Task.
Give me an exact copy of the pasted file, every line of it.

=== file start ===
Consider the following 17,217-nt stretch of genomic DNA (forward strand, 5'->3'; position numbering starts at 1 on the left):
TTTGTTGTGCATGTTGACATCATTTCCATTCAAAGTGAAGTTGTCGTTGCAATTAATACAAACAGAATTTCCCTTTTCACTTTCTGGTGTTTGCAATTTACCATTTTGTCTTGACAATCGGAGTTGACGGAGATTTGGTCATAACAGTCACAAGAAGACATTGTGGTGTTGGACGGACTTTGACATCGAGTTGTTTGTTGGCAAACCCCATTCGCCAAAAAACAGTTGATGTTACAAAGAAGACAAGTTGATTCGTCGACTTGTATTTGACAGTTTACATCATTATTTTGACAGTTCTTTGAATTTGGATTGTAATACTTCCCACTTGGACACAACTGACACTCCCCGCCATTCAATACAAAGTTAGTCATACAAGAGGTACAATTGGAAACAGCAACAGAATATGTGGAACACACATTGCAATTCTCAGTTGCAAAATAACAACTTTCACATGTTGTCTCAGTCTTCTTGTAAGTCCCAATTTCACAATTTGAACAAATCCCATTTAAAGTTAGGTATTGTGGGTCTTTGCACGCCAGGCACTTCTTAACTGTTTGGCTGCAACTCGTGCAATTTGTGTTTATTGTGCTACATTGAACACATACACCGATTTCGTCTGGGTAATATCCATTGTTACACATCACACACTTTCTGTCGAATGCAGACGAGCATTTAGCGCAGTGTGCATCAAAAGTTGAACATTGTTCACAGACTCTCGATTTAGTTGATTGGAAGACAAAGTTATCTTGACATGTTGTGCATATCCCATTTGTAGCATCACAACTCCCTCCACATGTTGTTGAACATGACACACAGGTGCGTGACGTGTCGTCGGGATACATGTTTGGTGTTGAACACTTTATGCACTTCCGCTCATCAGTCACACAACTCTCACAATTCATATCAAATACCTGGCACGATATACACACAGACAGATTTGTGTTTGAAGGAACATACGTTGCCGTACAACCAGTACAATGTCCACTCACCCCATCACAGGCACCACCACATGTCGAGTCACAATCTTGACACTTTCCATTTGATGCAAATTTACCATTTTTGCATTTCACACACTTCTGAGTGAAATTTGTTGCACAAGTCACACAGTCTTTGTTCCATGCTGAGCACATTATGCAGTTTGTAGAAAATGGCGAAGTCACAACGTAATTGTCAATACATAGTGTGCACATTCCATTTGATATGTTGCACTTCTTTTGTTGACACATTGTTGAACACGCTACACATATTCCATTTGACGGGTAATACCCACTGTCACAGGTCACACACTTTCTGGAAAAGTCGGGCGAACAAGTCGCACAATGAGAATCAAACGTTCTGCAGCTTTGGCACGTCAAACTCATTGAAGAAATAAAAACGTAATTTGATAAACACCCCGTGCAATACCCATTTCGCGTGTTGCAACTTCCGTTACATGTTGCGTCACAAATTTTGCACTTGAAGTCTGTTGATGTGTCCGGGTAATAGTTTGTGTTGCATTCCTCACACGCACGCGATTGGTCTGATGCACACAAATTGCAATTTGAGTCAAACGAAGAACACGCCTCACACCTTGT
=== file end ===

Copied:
Consider the following 17,217-nt stretch of genomic DNA (forward strand, 5'->3'; position numbering starts at 1 on the left):
TTTGTTGTGCATGTTGACATCATTTCCATTCAAAGTGAAGTTGTCGTTGCAATTAATACAAACAGAATTTCCCTTTTCACTTTCTGGTGTTTGCAATTTACCATTTTGTCTTGACAATCGGAGTTGACGGAGATTTGGTCATAACAGTCACAAGAAGACATTGTGGTGTTGGACGGACTTTGACATCGAGTTGTTTGTTGGCAAACCCCATTCGCCAAAAAACAGTTGATGTTACAAAGAAGACAAGTTGATTCGTCGACTTGTATTTGACAGTTTACATCATTATTTTGACAGTTCTTTGAATTTGGATTGTAATACTTCCCACTTGGACACAACTGACACTCCCCGCCATTCAATACAAAGTTAGTCATACAAGAGGTACAATTGGAAACAGCAACAGAATATGTGGAACACACATTGCAATTCTCAGTTGCAAAATAACAACTTTCACATGTTGTCTCAGTCTTCTTGTAAGTCCCAATTTCACAATTTGAACAAATCCCATTTAAAGTTAGGTATTGTGGGTCTTTGCACGCCAGGCACTTCTTAACTGTTTGGCTGCAACTCGTGCAATTTGTGTTTATTGTGCTACATTGAACACATACACCGATTTCGTCTGGGTAATATCCATTGTTACACATCACACACTTTCTGTCGAATGCAGACGAGCATTTAGCGCAGTGTGCATCAAAAGTTGAACATTGTTCACAGACTCTCGATTTAGTTGATTGGAAGACAAAGTTATCTTGACATGTTGTGCATATCCCATTTGTAGCATCACAACTCCCTCCACATGTTGTTGAACATGACACACAGGTGCGTGACGTGTCGTCGGGATACATGTTTGGTGTTGAACACTTTATGCACTTCCGCTCATCAGTCACACAACTCTCACAATTCATATCAAATACCTGGCACGATATACACACAGACAGATTTGTGTTTGAAGGAACATACGTTGCCGTACAACCAGTACAATGTCCACTCACCCCATCACAGGCACCACCACATGTCGAGTCACAATCTTGACACTTTCCATTTGATGCAAATTTACCATTTTTGCATTTCACACACTTCTGAGTGAAATTTGTTGCACAAGTCACACAGTCTTTGTTCCATGCTGAGCACATTATGCAGTTTGTAGAAAATGGCGAAGTCACAACGTAATTGTCAATACATAGTGTGCACATTCCATTTGATATGTTGCACTTCTTTTGTTGACACATTGTTGAACACGCTACACATATTCCATTTGACGGGTAATACCCACTGTCACAGGTCACACACTTTCTGGAAAAGTCGGGCGAACAAGTCGCACAATGAGAATCAAACGTTCTGCAGCTTTGGCACGTCAAACTCATTGAAGAAATAAAAACGTAATTTGATAAACACCCCGTGCAATACCCATTTCGCGTGTTGCAACTTCCGTTACATGTTGCGTCACAAATTTTGCACTTGAAGTCTGTTGATGTGTCCGGGTAATAGTTTGTGTTGCATTCCTCACACGCACGCGATTGGTCTGATGCACACAAATTGCAATTTGAGTCAAACGAAGAACACGCCTCACACCTTGT